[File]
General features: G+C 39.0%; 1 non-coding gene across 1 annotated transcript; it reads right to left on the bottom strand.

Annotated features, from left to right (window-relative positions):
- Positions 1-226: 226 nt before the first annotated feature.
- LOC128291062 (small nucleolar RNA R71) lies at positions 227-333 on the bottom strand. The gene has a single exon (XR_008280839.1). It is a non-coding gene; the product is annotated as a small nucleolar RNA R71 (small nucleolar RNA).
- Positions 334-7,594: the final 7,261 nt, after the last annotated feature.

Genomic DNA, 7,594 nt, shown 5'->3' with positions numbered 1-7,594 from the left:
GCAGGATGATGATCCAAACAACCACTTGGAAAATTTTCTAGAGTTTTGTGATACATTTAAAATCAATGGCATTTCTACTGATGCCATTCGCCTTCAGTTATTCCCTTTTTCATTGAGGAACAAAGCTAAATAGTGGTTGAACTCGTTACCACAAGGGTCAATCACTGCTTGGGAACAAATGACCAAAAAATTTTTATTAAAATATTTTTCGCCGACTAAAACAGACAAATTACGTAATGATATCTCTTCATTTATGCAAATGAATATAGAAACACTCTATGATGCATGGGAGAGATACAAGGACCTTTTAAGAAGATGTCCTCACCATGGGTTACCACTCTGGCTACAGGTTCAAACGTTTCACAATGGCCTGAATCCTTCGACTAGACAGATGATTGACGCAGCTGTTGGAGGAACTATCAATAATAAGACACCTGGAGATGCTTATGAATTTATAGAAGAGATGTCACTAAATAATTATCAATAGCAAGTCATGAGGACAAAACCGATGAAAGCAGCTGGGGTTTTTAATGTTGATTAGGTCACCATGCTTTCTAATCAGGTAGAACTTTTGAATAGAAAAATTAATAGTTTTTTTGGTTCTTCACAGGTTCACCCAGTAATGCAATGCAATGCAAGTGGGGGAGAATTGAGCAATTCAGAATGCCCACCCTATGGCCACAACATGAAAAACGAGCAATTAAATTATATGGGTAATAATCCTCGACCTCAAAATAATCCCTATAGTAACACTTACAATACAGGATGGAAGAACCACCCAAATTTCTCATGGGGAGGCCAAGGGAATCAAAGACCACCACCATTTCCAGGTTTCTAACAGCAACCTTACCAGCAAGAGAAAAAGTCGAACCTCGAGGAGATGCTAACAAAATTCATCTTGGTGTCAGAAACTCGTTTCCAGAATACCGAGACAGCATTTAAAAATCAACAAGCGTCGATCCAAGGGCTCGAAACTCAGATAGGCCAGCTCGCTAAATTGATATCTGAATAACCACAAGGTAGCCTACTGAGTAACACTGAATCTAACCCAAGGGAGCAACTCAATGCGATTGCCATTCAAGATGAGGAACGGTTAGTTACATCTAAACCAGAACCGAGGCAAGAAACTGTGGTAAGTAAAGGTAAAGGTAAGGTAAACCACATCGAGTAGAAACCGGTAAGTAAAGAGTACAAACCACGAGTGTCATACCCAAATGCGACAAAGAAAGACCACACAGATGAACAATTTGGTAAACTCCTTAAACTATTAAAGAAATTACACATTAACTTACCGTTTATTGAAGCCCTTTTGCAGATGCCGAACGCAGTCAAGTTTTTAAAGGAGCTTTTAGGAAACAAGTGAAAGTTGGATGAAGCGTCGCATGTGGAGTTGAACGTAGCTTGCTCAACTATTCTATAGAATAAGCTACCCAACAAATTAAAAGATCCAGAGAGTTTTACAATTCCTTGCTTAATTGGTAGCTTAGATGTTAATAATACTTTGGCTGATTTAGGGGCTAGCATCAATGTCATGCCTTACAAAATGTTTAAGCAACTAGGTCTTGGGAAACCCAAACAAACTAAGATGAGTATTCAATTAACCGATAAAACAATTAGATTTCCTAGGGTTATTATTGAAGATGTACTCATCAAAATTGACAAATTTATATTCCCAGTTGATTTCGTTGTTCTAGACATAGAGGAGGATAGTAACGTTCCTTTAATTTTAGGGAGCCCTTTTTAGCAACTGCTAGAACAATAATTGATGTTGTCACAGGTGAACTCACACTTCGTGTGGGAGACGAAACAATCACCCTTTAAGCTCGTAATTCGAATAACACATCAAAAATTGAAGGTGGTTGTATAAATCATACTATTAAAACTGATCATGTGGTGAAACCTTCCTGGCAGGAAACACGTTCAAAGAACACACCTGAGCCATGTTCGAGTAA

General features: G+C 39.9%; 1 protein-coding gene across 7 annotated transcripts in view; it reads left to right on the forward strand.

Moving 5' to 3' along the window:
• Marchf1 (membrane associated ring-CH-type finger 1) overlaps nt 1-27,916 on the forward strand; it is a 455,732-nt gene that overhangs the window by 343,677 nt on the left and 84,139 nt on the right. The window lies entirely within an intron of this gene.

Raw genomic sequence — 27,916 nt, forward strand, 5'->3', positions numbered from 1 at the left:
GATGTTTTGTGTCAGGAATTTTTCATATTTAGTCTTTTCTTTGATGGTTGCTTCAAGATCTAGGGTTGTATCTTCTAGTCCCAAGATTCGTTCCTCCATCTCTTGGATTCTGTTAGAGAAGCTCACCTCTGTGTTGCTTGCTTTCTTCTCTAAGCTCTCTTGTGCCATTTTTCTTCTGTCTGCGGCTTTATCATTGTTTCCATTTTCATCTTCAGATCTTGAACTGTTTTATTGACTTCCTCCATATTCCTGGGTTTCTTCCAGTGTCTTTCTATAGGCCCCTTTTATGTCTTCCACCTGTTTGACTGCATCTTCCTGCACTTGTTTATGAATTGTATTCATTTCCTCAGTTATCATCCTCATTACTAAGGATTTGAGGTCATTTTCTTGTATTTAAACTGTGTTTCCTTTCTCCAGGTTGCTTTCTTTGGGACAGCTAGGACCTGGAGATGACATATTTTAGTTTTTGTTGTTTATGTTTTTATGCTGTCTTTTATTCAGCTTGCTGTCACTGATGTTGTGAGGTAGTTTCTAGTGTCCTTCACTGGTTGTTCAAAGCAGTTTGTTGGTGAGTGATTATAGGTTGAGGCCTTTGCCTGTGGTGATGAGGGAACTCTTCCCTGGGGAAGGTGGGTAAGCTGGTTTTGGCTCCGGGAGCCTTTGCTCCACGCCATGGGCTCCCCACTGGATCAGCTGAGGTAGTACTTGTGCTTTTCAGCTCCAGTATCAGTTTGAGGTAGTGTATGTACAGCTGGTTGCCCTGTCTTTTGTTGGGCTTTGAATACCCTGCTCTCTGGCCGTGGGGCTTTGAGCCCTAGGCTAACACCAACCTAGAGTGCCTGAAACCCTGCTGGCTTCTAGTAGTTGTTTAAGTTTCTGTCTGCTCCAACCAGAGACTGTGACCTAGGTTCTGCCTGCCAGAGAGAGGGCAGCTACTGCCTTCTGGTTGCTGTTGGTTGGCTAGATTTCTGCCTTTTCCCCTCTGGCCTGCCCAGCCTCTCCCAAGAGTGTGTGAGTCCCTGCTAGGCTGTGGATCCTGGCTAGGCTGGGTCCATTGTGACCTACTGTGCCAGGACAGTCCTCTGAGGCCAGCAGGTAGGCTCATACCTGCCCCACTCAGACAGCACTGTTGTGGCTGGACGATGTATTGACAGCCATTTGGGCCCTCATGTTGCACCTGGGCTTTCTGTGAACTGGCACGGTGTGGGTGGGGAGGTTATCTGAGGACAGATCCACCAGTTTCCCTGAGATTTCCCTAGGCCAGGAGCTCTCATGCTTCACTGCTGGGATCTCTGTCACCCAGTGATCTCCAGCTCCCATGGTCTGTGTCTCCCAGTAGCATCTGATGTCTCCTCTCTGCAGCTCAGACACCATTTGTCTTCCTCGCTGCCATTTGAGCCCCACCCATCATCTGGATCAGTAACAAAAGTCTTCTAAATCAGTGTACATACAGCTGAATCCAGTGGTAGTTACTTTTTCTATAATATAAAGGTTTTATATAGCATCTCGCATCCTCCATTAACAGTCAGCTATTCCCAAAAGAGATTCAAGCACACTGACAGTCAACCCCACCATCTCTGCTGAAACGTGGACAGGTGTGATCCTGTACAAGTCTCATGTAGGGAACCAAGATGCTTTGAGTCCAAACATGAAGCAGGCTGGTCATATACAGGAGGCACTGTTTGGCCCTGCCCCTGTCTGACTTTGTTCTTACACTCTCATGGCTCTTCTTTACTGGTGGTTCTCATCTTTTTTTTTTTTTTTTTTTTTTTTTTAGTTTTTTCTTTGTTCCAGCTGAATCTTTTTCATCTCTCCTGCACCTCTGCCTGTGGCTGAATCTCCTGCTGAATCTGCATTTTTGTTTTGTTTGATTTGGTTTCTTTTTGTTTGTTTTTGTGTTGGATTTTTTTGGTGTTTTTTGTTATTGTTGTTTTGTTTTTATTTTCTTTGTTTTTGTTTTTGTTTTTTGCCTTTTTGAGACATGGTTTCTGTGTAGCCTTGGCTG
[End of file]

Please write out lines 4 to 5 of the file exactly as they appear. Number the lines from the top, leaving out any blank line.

- LOC128291062 (small nucleolar RNA R71) lies at positions 227-333 on the bottom strand. The gene has a single exon (XR_008280839.1). It is a non-coding gene; the product is annotated as a small nucleolar RNA R71 (small nucleolar RNA).
- Positions 334-7,594: the final 7,261 nt, after the last annotated feature.